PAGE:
With Betsy DeVos in as US Secretary of Education, we know our public schools are not safe. A new administration should have come in ready to do away with high-stakes testing and other punitive policies and jumped right in to use the Secretary’s power – and budget in the billions of dollars – as a force for the most academically rich, culturally grounded, child-centered and, of course, equitable schools we can as a nation imagine.
Instead, we see a Secretary eager to use the power of her office to impoverish the public’s schools by robbing them of our tax dollars, giving them to private schools. Betsy DeVos wants our public dollars to leave our children’s classrooms and fly across town into the pockets of people who run schools but for some reason can’t make them financially viable on their own. Religious schools (in her case, Christian ones), corporate-run charter chains, independent private schools – these are the folks who want a handout from the government! Education “welfare”?
We can call it theft, misappropriation, corporate welfare, or de-democratizing. Betsy DeVos calls these cash transfers “vouchers,” “freedom scholarships,” “market payments.”
Vouchers by whatever name will take money out of our public schools, making them weaker and – surprise! – vulnerable to closure or take over by private interests. The president’s proposed budget takes billions of federal dollars away from even basic services to put into vouchers – voucher programs that states may have to go along with to get other federal dollars they desperately need in such areas as special education. And many Republican governors and state legislatures are voting on voucher bills this very month (including, my Texas neighbors, right now in Austin).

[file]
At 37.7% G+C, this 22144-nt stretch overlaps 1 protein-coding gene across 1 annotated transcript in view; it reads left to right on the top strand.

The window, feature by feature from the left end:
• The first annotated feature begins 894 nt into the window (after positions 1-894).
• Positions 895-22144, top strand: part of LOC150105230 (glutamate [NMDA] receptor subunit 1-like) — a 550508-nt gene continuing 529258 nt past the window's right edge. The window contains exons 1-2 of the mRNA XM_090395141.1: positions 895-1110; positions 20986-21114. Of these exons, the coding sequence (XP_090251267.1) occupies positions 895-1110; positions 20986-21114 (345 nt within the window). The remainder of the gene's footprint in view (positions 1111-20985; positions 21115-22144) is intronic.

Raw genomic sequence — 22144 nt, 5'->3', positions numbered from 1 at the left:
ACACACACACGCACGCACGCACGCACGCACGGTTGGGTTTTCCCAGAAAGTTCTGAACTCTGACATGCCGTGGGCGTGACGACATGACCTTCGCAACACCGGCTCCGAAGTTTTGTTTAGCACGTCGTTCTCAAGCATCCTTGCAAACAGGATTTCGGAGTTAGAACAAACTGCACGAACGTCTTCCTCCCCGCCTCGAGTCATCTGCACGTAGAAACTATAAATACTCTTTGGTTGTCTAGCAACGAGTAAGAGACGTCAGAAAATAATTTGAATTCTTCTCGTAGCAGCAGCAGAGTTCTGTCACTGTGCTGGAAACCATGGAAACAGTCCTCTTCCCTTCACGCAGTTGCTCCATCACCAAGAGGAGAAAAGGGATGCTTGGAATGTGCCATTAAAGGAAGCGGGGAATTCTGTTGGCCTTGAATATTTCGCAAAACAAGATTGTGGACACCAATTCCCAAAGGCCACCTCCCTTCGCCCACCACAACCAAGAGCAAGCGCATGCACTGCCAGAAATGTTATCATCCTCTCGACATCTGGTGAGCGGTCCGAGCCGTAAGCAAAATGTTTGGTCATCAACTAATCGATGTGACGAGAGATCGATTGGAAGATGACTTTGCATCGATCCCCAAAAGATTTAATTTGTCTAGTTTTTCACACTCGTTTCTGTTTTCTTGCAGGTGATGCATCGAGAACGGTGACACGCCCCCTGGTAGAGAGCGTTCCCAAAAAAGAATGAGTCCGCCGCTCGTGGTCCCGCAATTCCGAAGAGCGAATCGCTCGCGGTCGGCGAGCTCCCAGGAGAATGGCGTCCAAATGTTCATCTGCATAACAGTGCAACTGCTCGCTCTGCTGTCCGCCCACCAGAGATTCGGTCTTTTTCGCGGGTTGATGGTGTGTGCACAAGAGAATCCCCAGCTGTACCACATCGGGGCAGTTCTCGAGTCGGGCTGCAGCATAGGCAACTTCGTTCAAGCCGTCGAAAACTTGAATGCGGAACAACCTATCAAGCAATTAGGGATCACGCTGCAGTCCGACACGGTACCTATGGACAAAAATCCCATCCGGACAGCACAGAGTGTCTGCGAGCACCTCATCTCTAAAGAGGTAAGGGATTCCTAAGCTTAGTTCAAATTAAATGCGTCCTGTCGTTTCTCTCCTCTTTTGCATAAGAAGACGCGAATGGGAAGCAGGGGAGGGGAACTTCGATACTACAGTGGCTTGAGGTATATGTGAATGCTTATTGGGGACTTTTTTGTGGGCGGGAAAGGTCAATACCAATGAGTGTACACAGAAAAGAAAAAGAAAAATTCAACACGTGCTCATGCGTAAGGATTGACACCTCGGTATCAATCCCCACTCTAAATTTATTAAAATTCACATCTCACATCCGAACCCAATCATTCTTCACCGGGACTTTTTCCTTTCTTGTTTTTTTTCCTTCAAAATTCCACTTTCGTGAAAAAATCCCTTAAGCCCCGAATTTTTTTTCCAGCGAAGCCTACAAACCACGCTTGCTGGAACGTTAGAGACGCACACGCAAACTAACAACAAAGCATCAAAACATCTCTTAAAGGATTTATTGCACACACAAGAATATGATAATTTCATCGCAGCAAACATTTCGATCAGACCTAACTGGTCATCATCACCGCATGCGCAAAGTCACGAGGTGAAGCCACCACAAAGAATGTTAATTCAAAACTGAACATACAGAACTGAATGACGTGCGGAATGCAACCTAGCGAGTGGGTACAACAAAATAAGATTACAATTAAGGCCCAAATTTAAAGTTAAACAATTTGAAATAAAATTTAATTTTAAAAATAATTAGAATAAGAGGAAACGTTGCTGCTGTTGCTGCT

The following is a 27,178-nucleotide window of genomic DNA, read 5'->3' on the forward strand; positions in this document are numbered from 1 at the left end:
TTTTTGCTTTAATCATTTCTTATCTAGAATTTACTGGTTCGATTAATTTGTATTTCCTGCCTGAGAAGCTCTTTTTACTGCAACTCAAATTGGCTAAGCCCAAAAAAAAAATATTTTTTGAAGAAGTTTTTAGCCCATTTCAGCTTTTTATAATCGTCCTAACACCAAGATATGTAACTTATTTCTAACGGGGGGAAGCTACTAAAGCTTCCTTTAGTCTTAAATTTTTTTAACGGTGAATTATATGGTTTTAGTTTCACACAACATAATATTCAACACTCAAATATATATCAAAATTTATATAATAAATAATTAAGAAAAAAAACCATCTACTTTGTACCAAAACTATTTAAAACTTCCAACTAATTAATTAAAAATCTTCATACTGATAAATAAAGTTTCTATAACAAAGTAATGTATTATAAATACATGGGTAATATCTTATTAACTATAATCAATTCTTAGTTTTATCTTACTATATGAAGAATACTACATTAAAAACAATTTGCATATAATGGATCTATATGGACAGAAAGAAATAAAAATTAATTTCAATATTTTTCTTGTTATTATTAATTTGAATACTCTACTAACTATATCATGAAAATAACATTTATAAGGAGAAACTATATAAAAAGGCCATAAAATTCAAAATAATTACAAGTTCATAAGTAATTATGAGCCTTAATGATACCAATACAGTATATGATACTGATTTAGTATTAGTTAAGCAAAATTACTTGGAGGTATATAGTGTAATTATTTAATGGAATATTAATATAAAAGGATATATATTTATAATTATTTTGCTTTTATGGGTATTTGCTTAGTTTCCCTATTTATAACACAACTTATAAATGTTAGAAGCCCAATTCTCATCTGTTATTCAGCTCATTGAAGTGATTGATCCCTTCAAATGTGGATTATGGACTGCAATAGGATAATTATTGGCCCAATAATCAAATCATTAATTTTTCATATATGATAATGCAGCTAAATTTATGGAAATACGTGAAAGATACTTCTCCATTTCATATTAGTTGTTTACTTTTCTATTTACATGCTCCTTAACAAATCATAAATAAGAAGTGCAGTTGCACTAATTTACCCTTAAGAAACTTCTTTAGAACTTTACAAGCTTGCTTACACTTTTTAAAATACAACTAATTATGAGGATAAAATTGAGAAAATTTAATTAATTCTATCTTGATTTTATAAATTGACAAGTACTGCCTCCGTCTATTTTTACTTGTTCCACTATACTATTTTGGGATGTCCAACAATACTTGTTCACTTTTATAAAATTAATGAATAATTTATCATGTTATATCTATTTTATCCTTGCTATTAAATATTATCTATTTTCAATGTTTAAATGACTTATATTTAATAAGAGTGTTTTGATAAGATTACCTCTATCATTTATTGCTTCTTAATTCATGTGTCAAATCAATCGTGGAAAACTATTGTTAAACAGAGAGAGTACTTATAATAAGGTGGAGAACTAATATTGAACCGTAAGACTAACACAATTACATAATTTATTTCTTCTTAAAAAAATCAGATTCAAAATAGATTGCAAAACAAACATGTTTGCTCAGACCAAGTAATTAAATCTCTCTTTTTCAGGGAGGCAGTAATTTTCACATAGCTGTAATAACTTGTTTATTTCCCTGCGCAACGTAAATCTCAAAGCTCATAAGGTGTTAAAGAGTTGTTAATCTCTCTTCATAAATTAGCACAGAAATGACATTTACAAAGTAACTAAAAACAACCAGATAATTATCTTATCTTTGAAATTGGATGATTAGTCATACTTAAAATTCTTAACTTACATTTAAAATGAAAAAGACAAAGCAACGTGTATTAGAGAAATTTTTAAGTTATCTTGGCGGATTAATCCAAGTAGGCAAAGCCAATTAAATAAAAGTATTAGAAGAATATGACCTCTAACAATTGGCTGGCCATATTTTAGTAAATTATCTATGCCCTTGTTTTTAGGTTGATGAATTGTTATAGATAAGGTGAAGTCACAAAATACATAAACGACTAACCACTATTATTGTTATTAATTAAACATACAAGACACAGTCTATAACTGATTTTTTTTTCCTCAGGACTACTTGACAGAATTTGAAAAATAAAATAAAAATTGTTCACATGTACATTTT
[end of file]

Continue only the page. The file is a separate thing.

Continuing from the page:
“Vouchers” sound neutral; “freedom scholarships” sound generous. How can we explain to our friends, our legislators, and our members of Congress how dangerous vouchers are?
A teacher can tell us! Mercedes K.Schneider is a public school teacher in Louisiana, a careful researcher, and writer who can explain the most complicated policies in clear prose even a legislator can understand! Her new book is here just in time to give to your member of Congress or state representative before they get sucked into thinking vouchers are inevitable, vouchers “worked” in Michigan (they didn’t), vouchers help poor kids (no). SchoolChoice: The End of Public Education?(Teachers College Press, 2016) traces vouchers to their roots in Southern resistance to desegregation: if white families could take their local school tax dollars to private schools not under the Supreme Court’s Brown v. Board of Education Topeka, they could keep their kids in all-white schools – and at the public’s expense.
Schneider shows vouchers to be fundamentally aimed at destroying democracy, starting with Milton Friedman’s goal of replacing public institutions (the public’s institutions) by private players in a market where “competition” would be the only form of regulation. And private interests would have no obligation to collective governance. Her section on “choice” is especially compelling: Schneider shows that when tax dollars – and kids – go to voucher and charter schools, it’s the schools, not the parents and children, who have the power of “choice”: to include, to exclude, to do less than advertised. Not good for children, not good for the community, and definitely not consistent with our democracy.
Get Schneider’s book today – for you, your teachers and school board, your policy folks, your local library! Keep our dollars in our classrooms. Anyone who wants to start a private school should try it; but raise your own money. The rest of us have already committed our tax dollars to the public’s schools.